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Elections are big news in any year. In 2020, the election—and just as important, the stories told about the election—took on exceptional significance.

First there were stories of the historic voter turnout, and people forced to line up for hours across the country to cast their vote. Then came the false cries of fraud and a refusal to accept the election results as legitimate.

Now we’re seeing many Republican-dominated state legislatures advance restrictive and often racist measures that take power away from people to cast their vote. Protecting our fundamental right to vote will only grow more urgent in the months ahead, particularly in advance of the 2022 midterms and 2024 presidential election. 

That’s why our team is rounding out our 2021 Mediamarks Labs series by taking a close look at the trends in last year’s coverage of voting rights—specifically the battle to protect, expand and realize every American’s right to vote. 

As always with this series, the hope is that communications professionals will keep the lessons of how coverage of the issue of voting rights shifted in 2020 in mind when charting a course for the future, especially as 2022 midterms fast approach.

Community stories trickled up to national attention

From absurdly long voting lines, to the USPS removing mail collection boxes for mail-in ballots, voter suppression was rampant in 2020. Stories that honed in on a state’s efforts to block our freedom to vote had people paying attention, driving up engagement on social channels.

For example, Mother Jonesinvestigative story on Kentucky’s drastic reduction of polling places in predominantly Black neighborhoods was shared widely on Facebook (320,000+ shares). Similarly, CNN’s story on USPS’ efforts to remove mail collection boxes in communities across the country was among the top 5 voting rights stories, when looking at the number of Facebook shares.

What’s more, of the top 20 national stories on voting rights shared on Facebook, more than a quarter were dedicated to looking at voter-related issues in our communities. 

Voting rights issues affect the whole nation, but first and foremost, they start in our communities. These issues are as much a state issue as they are a federal issue. And it’s critically important to tell these stories. It helps us better understand complex words like “voter suppression” and see the real, harmful impacts of politicians and billionaires who work to actively block the freedom to vote for Black, Brown, Indigenous people and many other important communities who deserve equal access to the ballot box. 

And together, amplifying the stories of voters and activists on the ground is crucial to understanding the bigger picture of voter suppression and the fight for voting rights nationwide. 

Big names drove big coverage 

Some of the most shared articles related to voting rights on social media platforms (such as Twitter and Facebook) featured public figures like Stacey Abrams, Mark Zuckerburg, and late U.S. Representative John Lewis, and celebrities like LeBron James.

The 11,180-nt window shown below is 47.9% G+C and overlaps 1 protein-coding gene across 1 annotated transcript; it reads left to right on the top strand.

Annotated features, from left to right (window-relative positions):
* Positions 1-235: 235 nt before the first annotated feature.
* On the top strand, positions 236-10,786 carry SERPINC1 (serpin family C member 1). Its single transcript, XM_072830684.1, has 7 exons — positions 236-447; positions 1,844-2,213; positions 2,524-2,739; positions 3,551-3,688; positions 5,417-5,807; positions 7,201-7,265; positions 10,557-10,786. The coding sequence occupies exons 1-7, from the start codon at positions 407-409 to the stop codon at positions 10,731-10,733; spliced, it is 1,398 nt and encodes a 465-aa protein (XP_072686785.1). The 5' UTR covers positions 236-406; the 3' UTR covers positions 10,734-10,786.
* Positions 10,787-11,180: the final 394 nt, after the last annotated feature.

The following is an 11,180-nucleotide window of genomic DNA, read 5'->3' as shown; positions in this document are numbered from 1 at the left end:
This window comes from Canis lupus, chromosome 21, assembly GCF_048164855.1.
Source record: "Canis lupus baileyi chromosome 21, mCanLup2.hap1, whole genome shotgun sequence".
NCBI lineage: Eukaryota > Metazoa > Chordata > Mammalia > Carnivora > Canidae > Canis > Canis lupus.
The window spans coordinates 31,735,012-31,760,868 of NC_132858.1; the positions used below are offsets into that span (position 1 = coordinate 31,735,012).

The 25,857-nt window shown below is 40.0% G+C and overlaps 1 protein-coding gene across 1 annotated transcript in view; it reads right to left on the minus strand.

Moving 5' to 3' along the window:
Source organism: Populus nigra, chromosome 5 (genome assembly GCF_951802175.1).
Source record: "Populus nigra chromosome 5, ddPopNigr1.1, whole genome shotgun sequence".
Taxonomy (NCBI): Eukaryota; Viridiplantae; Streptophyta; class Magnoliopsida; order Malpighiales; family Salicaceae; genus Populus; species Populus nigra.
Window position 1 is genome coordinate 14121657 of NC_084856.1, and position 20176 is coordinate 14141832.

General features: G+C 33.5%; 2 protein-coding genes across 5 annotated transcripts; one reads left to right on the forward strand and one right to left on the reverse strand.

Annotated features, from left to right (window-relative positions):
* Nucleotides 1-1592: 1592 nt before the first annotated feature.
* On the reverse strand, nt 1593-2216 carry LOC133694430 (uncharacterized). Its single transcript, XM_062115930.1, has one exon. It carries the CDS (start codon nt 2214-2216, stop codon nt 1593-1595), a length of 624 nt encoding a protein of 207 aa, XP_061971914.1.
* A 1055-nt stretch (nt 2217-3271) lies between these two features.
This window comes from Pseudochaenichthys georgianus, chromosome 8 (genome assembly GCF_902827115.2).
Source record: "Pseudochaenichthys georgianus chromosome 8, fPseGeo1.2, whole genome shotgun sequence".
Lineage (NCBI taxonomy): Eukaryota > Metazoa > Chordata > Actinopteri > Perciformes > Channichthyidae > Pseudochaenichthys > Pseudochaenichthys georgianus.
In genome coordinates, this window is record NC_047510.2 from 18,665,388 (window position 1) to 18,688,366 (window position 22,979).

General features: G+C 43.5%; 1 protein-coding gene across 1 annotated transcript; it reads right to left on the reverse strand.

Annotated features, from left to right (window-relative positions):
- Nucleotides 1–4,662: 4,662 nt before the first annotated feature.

While all of these figures played a different role in the realm of elections and voting, the historic actions they took earned them meaningful feature stories in media outlets in the lead up to and after the election.

A majority of the outlets we looked at, including ones like Rolling Stone and The Guardian, dedicated in-depth coverage to looking at the historic efforts of people like Lewis and Abrams, and what those efforts meant for today’s elections. These stories also made clear the long way we still have to go in ensuring all Americans have an equal say in who’s elected to make decisions about issues that impact our lives.

Celebrity activism in voting rights was at a high, and the media followed. More than a quarter of the top 20 stories shared on social media were a result of a high profile or celebrity voice speaking out on voting rights. Specifically, two of the top 20 articles with the most Facebook shares focused on LeBron James’ important efforts to advance the right to vote for people who are formerly incarcerated.

It’s no surprise audiences gravitate towards stories that feature a well-known figure. And whether it’s a celebrity or politician, readers tend to contextualize their understanding of a given issue through key influencers or voices that dominate such a field. 

“Unexpected” big-name voices like LeBron James can help stoke that curiosity even more. In our minds, that’s a good thing. The more people following (and hopefully engaging with) an issue that impacts every aspect of our lives—from the quality of our schools and roads in our communities, to our access to healthcare and good jobs—only makes our democracy stronger.

Lifestyle outlets continue to engage in politics

Outlets like Vogue, Teen Vogue, and Vanity Fair were once considered lifestyle-only publications, catering to an audience that enjoyed light-hearted content. But in the last several years, we’ve continued to see a real shift and investment at lifestyle publications in looking at hard news that impacts our lives—from voting rights and immigrant rights to reproductive health. In 2020 alone, the lifestyle outlets we looked at in Mediamarks, which included just a small sampling of these outlets, dedicated a total of 114 articles to issues on voting rights.